Popular Indian restaurant rescued after council rejects plan to raze it

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An Indian restaurant was rescued from the bulldozer after the city council refused to replace it with an apartment building.

Brent Council planning officials have rejected a request for 43 new homes at the Mumbai Junction site at Watford Road.

Council officials said the proposed building – which would have been up to five stories tall – would not be in line with the neighborhood.

They described it as “excessively cumbersome” for a suburban area, which is made up of low-rise houses.

READ MORE:Historian fights plan to bulldoze huge Victorian building for new apartments in London

A council report also criticized the impact the new building would have on daylight for some neighboring properties, as well as the Sudbury Court Conservation Area.

There were also concerns that some apartments might be considered “poor quality accommodation” due to design flaws.

Hundreds of comments from neighboring residents opposing the plans have been submitted to council, with just two messages of support.

Brent’s advisers Keith Perrin and Margaret McLennan have also voiced objections to the plans, as has Brent North MP Barry Gardiner.



A CGI of the apartment plans on the restaurant website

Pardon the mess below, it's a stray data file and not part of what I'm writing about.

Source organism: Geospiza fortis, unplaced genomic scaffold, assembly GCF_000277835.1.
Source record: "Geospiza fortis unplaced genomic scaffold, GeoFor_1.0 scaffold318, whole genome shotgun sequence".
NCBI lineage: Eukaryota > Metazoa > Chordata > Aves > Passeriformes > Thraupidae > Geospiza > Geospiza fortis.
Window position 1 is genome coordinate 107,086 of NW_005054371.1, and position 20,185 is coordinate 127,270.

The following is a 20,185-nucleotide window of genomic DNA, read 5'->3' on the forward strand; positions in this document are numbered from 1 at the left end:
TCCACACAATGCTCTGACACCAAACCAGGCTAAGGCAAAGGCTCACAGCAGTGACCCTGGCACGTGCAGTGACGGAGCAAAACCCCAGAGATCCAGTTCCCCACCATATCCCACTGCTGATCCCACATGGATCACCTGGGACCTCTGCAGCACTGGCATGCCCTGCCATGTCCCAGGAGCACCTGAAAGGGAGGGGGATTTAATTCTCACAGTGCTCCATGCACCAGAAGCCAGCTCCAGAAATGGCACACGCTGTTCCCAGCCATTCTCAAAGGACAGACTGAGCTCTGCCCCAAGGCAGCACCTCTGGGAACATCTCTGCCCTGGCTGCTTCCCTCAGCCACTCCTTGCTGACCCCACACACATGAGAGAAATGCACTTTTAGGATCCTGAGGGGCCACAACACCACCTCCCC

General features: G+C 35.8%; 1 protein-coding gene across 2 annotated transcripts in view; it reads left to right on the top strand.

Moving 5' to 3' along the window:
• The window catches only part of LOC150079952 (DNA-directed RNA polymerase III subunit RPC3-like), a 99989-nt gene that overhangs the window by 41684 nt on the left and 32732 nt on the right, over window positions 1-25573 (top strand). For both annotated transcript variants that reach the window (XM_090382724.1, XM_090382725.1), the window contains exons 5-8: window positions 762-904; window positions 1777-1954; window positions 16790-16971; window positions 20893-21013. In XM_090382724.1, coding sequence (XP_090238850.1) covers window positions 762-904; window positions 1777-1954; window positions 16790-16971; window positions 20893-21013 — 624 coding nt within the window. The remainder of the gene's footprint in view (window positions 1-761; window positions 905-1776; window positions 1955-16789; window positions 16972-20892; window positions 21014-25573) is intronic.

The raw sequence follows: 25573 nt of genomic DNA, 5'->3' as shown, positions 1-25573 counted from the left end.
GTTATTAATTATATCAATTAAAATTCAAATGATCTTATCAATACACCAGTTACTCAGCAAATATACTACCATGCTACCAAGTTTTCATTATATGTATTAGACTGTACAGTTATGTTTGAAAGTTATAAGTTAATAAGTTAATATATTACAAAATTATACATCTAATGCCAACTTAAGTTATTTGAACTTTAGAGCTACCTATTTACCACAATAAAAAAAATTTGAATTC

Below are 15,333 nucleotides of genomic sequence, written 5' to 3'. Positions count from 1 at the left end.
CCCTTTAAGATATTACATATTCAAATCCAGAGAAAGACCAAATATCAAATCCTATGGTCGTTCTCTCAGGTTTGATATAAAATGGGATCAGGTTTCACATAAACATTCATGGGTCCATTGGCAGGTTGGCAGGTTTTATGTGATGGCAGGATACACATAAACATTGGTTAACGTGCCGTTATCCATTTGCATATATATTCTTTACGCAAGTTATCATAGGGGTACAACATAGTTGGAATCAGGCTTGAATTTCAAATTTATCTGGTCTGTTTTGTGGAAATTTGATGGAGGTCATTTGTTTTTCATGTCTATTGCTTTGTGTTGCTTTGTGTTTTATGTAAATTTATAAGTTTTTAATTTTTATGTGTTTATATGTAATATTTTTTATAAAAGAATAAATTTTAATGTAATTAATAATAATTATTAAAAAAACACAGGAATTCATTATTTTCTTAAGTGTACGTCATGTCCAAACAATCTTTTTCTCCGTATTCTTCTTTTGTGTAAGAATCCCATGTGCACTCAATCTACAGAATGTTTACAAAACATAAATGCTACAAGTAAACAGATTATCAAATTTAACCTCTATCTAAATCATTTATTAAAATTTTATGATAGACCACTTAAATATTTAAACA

The Sudbury Court Residents Association said it was important to defend the history of the site, which originally housed the John Lyon pub which was converted into an Indian restaurant.

Opposing the plans, the group said: “John Lyon’s name has historical value, John Lyon founded Harrow School 500 years ago, and his legacy still funds local charities such as the Sudbury Neighborhood. Center.

“Over the past two decades, the John Lyon has changed and adapted to the local population, it is without a doubt a place where everyone can go, so it contributes to the cohesion of our community and to the understanding of each other.

“Losing this community asset and meeting place within walking distance of over 3,000 homes, a large licensed property, would deal devastating damage to the local community and force residents to drive much further. , thus reducing active travel. in the zone.”

He also criticized the design of the proposals, calling it “monolithic” and “towering over its neighbors”.

The decision to refuse the planning permit could be appealed against. Developer Fruition Properties has been contacted for comment.


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